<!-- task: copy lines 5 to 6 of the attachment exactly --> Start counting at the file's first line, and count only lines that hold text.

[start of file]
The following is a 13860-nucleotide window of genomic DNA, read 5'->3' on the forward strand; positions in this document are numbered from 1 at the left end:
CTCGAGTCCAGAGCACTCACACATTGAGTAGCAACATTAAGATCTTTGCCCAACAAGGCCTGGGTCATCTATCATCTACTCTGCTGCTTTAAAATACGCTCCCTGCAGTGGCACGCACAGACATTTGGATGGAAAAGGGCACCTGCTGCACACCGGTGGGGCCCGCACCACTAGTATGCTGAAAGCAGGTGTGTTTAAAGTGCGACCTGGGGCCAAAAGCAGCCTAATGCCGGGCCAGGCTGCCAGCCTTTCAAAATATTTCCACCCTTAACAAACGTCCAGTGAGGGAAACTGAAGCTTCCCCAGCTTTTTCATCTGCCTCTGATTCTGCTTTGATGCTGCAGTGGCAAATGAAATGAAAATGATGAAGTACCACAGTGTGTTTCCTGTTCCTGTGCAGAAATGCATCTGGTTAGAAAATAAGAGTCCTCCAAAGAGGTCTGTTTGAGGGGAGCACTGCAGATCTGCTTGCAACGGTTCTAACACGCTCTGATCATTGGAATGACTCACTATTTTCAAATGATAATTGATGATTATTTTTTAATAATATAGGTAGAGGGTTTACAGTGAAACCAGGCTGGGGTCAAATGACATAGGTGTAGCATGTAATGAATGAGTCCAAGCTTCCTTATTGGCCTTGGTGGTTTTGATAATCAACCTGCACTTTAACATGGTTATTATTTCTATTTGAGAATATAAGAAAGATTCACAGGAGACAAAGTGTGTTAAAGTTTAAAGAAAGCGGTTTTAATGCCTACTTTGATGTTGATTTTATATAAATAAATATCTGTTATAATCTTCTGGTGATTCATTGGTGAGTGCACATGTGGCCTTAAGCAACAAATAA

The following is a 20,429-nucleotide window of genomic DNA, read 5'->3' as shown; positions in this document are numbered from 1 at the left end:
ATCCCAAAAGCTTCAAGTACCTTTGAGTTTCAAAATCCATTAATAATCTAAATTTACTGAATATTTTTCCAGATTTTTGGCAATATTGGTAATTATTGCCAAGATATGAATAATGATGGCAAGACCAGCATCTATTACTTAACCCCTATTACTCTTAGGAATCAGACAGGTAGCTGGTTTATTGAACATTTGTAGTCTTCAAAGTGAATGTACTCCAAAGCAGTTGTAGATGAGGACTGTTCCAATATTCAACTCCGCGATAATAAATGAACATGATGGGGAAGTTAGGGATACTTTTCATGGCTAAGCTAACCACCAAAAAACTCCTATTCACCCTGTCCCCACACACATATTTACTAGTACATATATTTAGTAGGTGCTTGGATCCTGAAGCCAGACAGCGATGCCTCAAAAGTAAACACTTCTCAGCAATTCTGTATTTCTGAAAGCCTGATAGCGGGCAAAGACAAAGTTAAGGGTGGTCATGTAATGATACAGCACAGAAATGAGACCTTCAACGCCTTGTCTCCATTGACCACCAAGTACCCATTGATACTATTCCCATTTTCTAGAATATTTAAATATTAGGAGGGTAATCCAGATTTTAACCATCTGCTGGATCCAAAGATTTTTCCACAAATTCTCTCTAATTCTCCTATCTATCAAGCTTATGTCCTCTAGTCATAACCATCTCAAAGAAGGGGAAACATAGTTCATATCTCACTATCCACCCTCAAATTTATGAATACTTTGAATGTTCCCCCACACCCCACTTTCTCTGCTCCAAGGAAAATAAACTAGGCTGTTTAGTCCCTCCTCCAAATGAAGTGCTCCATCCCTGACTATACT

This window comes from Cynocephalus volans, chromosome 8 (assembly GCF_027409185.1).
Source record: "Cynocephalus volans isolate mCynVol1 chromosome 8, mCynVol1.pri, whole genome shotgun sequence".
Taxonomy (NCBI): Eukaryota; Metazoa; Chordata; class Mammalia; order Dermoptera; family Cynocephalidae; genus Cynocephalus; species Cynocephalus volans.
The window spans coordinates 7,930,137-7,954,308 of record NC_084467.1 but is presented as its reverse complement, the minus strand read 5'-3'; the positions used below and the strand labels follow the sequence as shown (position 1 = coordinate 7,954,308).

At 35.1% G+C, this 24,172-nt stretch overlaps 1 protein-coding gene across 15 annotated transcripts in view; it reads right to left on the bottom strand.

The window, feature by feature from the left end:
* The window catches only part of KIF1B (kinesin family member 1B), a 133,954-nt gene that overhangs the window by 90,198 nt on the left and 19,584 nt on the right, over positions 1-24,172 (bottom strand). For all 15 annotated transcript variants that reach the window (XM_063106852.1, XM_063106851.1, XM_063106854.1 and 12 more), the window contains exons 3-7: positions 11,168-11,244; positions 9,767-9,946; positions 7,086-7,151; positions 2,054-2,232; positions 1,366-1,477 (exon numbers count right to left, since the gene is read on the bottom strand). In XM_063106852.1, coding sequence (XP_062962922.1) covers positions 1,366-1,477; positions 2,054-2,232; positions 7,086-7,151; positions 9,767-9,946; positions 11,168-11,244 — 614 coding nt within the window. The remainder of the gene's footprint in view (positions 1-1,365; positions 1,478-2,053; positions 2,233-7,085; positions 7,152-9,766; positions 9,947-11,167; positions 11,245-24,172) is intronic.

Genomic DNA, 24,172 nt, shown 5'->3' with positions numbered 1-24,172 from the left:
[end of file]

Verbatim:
This window comes from Cynocephalus volans, chromosome 8 (assembly GCF_027409185.1).
Source record: "Cynocephalus volans isolate mCynVol1 chromosome 8, mCynVol1.pri, whole genome shotgun sequence".